The opening second of Samuel D. Hunter's The Harvest is seemingly ordinary. The lights rise on a group of twentysomethings praying. Very quickly, however, something distinctly unusual happens: They are overcome by the spirit and begin speaking in tongues. In Hunter's magnificent new play, directed by his frequent collaborator Davis McCallum for LCT3, glossolalia is the only way that these young people can truly express themselves. When one of them starts to have a crisis of faith on the eve of a missionary trip, his life is thrown for a loop that has the power to do serious damage.
Set in a nondescript church basement, The Harvest is the story of Josh (Peter Mark Kendall), a man with nothing left to lose. His abusive father is recently deceased, but their relationship was strained to the point that Josh would sleep in a tent outside rather than in their house. In the wake of his father’s passing, Josh and his friends prepare for a journey to the Middle East, where they'll spread the word of Jesus Christ. Everyone else will stop over for four months, but Josh plans to stay indefinitely.
The group's leader, Ada (Zoë Winters, hilariously severe), describes Josh as their mascot. His best friend, Tom (Gideon Glick), senses that a one-way ticket isn't the answer to Josh's problems, including a fear that he has promised to spend his life serving a God that hasn't made any sort of appearance, even though God is supposedly speaking through him. When Josh's absent sister, Michaela (Leah Karpel), arrives on the scene and learns of her brother's plan to flee, she takes it upon herself to save Josh the way he's intending to save others.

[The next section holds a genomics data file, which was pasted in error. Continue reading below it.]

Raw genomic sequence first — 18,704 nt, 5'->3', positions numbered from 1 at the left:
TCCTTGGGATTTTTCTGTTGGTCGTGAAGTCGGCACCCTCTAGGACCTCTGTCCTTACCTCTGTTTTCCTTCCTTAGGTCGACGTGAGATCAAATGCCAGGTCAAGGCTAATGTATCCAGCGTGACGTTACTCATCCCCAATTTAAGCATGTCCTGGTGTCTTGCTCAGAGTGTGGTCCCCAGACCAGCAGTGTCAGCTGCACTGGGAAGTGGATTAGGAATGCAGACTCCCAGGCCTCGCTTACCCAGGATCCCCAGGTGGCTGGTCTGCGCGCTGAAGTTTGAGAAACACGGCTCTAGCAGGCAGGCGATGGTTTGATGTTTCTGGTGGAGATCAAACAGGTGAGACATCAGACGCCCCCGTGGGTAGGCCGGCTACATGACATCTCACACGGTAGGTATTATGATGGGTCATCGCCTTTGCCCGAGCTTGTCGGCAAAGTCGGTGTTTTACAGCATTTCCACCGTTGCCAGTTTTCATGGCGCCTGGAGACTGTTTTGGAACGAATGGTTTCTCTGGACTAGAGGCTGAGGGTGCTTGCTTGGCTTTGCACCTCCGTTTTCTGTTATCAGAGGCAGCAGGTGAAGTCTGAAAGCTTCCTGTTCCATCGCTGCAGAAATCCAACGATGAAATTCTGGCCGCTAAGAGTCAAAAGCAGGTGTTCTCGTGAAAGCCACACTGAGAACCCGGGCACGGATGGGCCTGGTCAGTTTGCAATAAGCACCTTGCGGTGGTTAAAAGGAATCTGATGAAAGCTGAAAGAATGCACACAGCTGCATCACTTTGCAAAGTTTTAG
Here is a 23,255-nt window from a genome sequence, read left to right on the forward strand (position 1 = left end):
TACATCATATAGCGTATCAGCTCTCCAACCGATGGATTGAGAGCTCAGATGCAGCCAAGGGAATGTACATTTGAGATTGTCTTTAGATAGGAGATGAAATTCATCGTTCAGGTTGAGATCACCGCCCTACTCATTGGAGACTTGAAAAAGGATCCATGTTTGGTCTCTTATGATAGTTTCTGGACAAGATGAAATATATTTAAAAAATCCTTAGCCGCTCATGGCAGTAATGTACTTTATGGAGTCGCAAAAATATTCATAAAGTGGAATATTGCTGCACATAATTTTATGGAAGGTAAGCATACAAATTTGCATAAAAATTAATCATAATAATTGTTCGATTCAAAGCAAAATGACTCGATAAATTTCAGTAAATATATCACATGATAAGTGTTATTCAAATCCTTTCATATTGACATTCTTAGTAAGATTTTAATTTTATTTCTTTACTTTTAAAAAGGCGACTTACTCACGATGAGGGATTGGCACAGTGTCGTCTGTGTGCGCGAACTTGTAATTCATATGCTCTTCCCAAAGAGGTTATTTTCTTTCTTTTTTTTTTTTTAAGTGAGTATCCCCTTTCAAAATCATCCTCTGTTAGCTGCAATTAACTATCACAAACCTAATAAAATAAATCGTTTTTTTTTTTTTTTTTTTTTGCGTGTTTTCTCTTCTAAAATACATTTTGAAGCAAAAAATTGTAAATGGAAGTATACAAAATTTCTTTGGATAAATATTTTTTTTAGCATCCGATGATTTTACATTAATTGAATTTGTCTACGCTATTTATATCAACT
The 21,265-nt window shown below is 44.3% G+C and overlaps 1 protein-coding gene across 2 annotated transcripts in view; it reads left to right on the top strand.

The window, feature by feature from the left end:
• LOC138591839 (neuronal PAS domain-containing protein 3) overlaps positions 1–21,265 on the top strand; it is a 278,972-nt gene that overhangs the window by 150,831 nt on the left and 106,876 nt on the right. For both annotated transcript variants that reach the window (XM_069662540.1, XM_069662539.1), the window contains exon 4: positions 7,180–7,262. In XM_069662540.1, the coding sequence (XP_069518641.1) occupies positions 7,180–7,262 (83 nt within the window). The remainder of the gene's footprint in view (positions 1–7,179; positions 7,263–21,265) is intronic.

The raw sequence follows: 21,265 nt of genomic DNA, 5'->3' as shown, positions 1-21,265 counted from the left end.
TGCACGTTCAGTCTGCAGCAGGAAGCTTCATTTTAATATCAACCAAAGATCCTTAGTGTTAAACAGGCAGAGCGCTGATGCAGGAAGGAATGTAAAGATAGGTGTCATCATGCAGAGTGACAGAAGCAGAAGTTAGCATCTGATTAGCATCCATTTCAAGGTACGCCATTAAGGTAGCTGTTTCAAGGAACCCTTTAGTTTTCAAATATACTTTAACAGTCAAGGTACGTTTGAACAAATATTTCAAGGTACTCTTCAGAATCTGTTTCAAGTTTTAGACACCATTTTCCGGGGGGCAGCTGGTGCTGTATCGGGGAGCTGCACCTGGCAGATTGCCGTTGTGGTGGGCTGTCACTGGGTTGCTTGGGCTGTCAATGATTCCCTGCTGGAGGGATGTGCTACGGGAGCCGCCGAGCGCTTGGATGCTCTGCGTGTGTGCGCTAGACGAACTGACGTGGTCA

Hunter possesses an uncanny ability to create characters for which we feel empathy. Similarly, over the past half-decade, Hunter has become the theater's premiere chronicler of the ways religion can simultaneously uplift and discourage the most vulnerable. As deep as his beautiful heartbreakers like A Bright New Boise and The Whale have managed to go, The Harvest displays an even more profound maturity on Hunter's part, in terms of both plot and character development, and the unspoken nuances.
With astutely unifying direction from McCallum, Hunter and the performers also do an uncommonly good job of fleshing out all of the supporting roles, giving seemingly extraneous characters as much as weight as the protagonists. To wit, Madeleine Martin and Christopher Sears find humor and overwhelming sadness as an expectant yet clearly unsatisfied married couple, and Scott Jaeck provides an appropriate amount of menace as the church's pastor.
Glick's performance is especially beautiful as he plays up the subtext and repression of Tom's relationship with Josh (there is, perhaps, an unexpressed crush that impacts the way Tom exists). Karpel exudes sympathy as a woman in the process of finding her way after being lost for so long. But the play really belongs to Kendall, a young actor of astonishing intensity and truthfulness, who leaves himself dangling off the cliff of despair in hopes of a rescue. The performers are aided by a nondescript but entirely lived-in set by Dane Laffrey, appropriately workaday costumes by Jessica Pabst, and authentically harsh lighting by Eric Southern.
While a very late-in-the-game twist doesn't necessarily suit the piece as a whole, it is grounded enough in the uncommon reality that Hunter and McCallum create that it is easily forgivable. The Harvest's examination of this crop of missionaries on spiritual journeys and self-quests of their own is a reminder that faith doesn’t come easily, no matter where you look for it.